Just weeks after getting CPR training for her very first summer job as a lifeguard, Sydney Boe used these new skills to help save a life – but not at the pool.
The Boe family had decided to take a long weekend to enjoy some summer fun in Charleston, SC. While there, they made a quick pit stop at a local Wal-Mart to grab some snacks. It was that decision that made this trip one they’ll never forget.
“We go down to the last aisle and there is an employee, laying on the floor,” Linda, Sydney’s mother, recalls. Linda is a Bon Secours team member who works on our St. Francis Millennium campus.
“A woman is over him like she’s checking his pulse and there’s another woman screaming, ‘We need help!’ So, we dropped our cart and ran over. They said it looked like he was going to talk to one of them, and then he just fell down.”
The mother daughter duo jumped right into action. They alerted other employees of the situation while also trying to revive the man in distress. Realizing he’d lost his pulse, Linda knew they needed to take action. Without an automated external defibrillator (AED) on site, CPR was their only option.
“We turned him over and I’m getting ready to do CPR when I realize I can’t do chest compressions,” Linda shares. “I’m a breast cancer survivor who had a double mastectomy, and I still can’t use my chest muscles very well. So, I yelled to my daughter. She ran right over and just started doing CPR.”
Sydney continued doing chest compressions until a police officer showed up to take over. Then, EMS arrived on scene to help. Linda says it took eight shocks to the system before emergency responders were able to put the man on a stretcher and transport him to a local hospital. With nothing left to do, the Boe family returned to their hotel.
“We were not able to sleep at all. We’re just up thinking about and praying for this poor man,” recalls Linda.
The family was relieved to receive a call the very next day from one of the Wal-Mart employees.
“They were kind enough to call us after getting permission from his wife. Turns out, the man had suffered a massive heart attack, but they said he was going to be fine.”
The employee also told Linda that her and her daughter’s actions were the reason everything turned out OK.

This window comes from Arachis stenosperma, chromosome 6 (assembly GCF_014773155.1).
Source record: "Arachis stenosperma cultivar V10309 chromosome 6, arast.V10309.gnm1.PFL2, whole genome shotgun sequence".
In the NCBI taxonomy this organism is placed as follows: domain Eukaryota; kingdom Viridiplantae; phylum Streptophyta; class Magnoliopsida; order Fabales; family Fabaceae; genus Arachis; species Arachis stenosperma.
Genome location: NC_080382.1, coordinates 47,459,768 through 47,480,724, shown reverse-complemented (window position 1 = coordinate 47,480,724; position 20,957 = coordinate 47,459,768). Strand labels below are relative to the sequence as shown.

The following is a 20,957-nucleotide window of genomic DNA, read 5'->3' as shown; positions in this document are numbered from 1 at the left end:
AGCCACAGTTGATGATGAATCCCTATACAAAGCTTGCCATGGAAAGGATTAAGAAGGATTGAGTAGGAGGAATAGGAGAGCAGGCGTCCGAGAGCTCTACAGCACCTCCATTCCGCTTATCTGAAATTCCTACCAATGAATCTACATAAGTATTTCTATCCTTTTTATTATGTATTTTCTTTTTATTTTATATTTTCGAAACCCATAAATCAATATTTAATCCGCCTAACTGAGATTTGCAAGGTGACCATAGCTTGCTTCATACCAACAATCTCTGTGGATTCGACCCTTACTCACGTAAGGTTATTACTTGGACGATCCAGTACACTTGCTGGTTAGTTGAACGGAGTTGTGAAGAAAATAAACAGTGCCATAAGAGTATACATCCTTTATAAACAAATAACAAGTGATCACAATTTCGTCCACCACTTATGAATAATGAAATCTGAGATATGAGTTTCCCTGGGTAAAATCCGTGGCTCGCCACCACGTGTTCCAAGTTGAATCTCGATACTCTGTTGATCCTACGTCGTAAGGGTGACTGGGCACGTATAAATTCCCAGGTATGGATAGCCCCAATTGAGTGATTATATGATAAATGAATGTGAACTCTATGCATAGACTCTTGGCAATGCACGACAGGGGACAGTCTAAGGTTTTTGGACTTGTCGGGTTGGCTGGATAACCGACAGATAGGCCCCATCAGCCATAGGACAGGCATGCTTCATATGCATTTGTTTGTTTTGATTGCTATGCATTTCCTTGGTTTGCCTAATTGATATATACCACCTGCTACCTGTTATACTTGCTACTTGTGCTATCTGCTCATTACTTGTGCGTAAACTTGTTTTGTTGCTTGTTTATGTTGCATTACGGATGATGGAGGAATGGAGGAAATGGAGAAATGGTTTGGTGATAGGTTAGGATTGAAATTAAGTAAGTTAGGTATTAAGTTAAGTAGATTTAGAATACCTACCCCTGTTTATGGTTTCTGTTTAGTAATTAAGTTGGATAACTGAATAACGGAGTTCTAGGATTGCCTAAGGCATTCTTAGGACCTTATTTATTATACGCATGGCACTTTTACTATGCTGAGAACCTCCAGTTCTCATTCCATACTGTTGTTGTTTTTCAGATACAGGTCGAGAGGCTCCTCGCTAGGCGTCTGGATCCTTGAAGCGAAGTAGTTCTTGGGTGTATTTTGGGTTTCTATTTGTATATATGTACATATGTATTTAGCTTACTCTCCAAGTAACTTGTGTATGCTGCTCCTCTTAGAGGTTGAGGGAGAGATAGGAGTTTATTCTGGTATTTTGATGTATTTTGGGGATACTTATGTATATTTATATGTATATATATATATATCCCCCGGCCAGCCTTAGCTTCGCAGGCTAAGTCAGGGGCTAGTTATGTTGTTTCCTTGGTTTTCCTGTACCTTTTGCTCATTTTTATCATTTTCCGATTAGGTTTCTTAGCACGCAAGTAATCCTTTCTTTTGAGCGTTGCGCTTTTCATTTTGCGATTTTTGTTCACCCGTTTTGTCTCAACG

“They said the doctors told them had someone not started CPR when they did, he would not be here today. That still gives me chills – every time I tell it. I told Sydney, ‘You just saved that man’s life!’ It was awesome.”
Linda hopes this incident will inspire Wal-Mart to add an AED at this facility and others. She also recommends that everyone learns how to perform CPR.
“It’s huge,” she says. “Even things you think you’re not going to remember, it comes back to you in the time that you need it. I think everybody should know it – at least to have a little bit of that knowledge in case you need it, because it could be anybody – your spouse, your grandparent, a child, anybody!”
The American Heart Association says nearly 400,000 cardiac arrests happen outside of a hospital setting each year, and most of them are fatal. However, if performed immediately, CPR can double or even triple someone’s chance of survival.
Linda is just glad she and her daughter had the training they needed to be able to help.
“You often wonder what kind of person you’re going to be when somebody shouts for help – no matter what it might be. Are you going to be one of those people that look on or are you going to do something? I’m so proud of my daughter for just reacting, coming over and doing that.”
In fact, Linda says this experience may have given the 17-year-old a lot to think about.
“My daughter has always told me she thought she wanted to be a doctor and deliver babies or something like that. But after that happened, she said, ‘You know, I would love to save lives. Maybe I need to do something in EMS,’ or who knows – this could have changed the whole trajectory of her life!”
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